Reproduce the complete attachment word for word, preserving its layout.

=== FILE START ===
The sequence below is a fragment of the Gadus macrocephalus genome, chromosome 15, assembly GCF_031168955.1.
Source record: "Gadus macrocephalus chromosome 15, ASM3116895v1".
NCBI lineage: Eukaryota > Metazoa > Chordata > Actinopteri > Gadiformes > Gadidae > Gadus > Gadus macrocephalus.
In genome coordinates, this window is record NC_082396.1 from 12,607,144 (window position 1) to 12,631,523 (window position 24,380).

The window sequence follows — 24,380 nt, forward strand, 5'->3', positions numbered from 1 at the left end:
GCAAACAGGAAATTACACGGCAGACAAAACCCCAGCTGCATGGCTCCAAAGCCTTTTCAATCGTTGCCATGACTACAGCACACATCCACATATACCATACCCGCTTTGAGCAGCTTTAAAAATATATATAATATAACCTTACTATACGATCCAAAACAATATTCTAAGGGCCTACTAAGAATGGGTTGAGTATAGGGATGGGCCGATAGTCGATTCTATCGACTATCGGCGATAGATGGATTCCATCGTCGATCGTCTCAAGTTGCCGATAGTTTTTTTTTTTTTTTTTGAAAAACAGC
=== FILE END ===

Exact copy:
The sequence below is a fragment of the Gadus macrocephalus genome, chromosome 15, assembly GCF_031168955.1.
Source record: "Gadus macrocephalus chromosome 15, ASM3116895v1".
NCBI lineage: Eukaryota > Metazoa > Chordata > Actinopteri > Gadiformes > Gadidae > Gadus > Gadus macrocephalus.
In genome coordinates, this window is record NC_082396.1 from 12,607,144 (window position 1) to 12,631,523 (window position 24,380).

The window sequence follows — 24,380 nt, forward strand, 5'->3', positions numbered from 1 at the left end:
GCAAACAGGAAATTACACGGCAGACAAAACCCCAGCTGCATGGCTCCAAAGCCTTTTCAATCGTTGCCATGACTACAGCACACATCCACATATACCATACCCGCTTTGAGCAGCTTTAAAAATATATATAATATAACCTTACTATACGATCCAAAACAATATTCTAAGGGCCTACTAAGAATGGGTTGAGTATAGGGATGGGCCGATAGTCGATTCTATCGACTATCGGCGATAGATGGATTCCATCGTCGATCGTCTCAAGTTGCCGATAGTTTTTTTTTTTTTTTTTGAAAAACAGC